True Story should be an intriguing and thought-provoking watch, but instead is one that is too clever for its own good – trying to be too elaborate when the storyline should be enough to captivate its audience.
The film is based on the memoirs of journalist Mike Finkel, who has recently been fired from the New York Times after making false claims in his latest investigative article.
Whilst in the process of finding new work, Finkel (Jonah Hill) is informed that Christian Longo (James Franco) has been using the journalist’s name whilst on the run in Mexico after being accused of murdering his family.
Intrigued as to why, Finkel meets with Longo who is a huge fan of the journalists’ work and the pair agrees for Longo’s “true” story to be written. In return, Finkel teaches Longo how to become a better writer.
The story behind these two characters is interesting, being depicted by two well-established actors – but British director Rupert Goold (making his feature debut) delivers a tame and lacklustre demonstration of their account.
The aim of the film is to keep the audience second-guessing as to whether Longo is guilty of the accusations against him and what his intentions with Finkel are. Without knowing the facts beforehand, it’s still relatively obvious where the movie is heading and as a result, the excitement of the cat and mouse effect is lost.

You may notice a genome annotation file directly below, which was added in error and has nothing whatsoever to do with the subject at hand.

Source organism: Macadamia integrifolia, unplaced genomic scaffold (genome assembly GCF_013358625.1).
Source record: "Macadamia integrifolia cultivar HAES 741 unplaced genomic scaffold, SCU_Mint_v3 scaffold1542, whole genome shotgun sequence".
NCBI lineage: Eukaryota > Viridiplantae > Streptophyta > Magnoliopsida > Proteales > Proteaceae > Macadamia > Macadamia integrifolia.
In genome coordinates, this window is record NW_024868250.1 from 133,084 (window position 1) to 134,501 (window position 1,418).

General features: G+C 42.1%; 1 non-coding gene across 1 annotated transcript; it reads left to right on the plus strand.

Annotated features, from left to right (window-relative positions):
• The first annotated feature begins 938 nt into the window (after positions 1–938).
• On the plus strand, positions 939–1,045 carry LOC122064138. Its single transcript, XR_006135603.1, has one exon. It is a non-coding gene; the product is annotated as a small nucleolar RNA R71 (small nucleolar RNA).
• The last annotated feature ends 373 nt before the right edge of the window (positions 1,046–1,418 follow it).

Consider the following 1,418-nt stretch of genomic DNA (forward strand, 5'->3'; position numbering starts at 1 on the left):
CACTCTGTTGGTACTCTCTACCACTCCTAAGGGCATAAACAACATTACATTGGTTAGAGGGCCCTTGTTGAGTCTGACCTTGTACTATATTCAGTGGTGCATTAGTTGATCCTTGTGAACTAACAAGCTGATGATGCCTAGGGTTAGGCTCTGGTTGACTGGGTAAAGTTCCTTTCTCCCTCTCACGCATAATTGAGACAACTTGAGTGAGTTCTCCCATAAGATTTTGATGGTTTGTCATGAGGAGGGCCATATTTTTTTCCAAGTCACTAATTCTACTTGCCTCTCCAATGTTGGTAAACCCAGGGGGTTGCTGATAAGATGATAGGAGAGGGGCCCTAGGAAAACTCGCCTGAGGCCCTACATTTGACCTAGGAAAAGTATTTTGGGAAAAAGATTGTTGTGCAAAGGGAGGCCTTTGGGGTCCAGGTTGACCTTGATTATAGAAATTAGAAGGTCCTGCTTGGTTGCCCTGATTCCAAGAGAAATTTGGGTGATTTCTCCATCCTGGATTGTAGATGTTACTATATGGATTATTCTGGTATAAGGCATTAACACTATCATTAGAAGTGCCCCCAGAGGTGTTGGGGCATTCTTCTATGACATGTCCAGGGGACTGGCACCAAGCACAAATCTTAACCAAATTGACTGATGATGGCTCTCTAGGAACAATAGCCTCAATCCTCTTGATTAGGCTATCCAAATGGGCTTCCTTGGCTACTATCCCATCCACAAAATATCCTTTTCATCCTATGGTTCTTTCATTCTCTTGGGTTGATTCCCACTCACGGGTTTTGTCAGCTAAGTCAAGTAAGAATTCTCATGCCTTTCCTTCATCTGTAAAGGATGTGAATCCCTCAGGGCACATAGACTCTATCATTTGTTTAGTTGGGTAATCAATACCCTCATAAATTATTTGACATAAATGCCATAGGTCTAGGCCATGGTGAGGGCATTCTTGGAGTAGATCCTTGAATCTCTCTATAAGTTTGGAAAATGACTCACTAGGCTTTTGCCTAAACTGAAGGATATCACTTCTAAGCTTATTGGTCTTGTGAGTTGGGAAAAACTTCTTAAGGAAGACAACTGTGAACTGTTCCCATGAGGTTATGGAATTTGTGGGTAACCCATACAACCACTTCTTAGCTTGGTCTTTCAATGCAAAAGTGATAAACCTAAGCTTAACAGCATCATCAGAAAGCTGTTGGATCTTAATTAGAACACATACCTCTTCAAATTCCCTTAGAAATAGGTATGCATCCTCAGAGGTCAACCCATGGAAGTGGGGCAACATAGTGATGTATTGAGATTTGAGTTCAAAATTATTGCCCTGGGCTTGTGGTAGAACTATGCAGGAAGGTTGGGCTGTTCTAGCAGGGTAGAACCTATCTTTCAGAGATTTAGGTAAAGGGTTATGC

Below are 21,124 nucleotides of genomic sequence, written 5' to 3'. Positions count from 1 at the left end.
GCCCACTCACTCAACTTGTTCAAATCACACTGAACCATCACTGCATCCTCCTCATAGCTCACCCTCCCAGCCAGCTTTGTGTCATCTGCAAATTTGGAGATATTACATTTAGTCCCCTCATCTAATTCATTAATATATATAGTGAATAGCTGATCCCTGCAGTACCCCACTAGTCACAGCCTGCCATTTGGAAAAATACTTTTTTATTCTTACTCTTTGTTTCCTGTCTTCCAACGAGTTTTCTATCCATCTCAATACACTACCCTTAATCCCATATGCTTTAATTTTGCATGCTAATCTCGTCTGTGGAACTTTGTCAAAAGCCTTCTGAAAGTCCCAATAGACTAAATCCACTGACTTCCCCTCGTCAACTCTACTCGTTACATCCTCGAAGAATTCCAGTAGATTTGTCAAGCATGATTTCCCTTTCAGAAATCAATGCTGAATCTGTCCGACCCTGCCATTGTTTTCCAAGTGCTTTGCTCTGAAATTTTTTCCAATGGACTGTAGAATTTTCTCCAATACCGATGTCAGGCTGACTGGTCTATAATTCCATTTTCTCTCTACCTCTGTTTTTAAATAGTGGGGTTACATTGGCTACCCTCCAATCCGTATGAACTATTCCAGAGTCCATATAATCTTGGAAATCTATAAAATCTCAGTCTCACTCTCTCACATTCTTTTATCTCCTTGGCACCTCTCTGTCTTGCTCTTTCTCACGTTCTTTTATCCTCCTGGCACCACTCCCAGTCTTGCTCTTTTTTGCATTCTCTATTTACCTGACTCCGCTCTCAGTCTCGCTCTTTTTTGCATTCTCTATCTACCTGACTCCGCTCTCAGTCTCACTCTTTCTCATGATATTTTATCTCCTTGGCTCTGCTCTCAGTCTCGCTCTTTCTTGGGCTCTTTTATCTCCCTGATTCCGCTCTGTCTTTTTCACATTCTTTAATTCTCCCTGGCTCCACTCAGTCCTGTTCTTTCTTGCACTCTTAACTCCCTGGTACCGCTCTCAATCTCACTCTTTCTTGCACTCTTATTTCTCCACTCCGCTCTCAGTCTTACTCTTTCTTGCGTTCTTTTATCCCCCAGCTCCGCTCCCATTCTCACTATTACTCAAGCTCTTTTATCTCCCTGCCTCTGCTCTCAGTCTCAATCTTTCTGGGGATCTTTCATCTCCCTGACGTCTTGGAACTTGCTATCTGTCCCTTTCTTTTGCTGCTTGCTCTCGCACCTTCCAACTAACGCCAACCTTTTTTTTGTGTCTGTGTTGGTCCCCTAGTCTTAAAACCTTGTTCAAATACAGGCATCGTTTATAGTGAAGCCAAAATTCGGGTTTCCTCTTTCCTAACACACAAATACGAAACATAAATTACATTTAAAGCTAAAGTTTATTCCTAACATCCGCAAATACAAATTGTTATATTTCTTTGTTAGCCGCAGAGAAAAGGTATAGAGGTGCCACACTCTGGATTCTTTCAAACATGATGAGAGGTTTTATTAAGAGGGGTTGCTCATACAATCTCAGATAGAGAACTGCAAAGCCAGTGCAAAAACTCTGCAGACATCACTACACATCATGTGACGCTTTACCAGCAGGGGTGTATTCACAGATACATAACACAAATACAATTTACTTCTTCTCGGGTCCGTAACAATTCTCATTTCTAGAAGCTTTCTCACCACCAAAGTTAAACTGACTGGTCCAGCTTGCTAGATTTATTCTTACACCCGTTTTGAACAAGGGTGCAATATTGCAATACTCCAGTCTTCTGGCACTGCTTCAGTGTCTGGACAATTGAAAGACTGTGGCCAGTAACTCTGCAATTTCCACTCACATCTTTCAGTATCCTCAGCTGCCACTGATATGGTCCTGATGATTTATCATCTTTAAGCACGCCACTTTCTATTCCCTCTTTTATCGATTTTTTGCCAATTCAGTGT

Hill and Franco in their roles are fine, without ever really being allowed to truly express their best qualities. The latter tries his best to portray the damaged and eerie Longo but the cold eyes, monotone dialect and loud swallowing is all too excessive.
Felicity Jones stars as Finkel’s doubtful girlfriend and her scene with Franco is the highlight of the wasted role she performs in the movie. Sitting in the visitor’s cell alongside the accused murderer, she completely owns the room as well as the film – her only poignant contribution to the production. This being one of the more fascinating scenes in True Story is a demonstration of how flat the film is.
True Story feels like a constant source of wasted potential given its storyline and cast. As a debut feature for former theatre director Goold, it’s by no means a disaster, but taking on a tale of this magnitude and attempting too much with it has just left a confusing and bland result.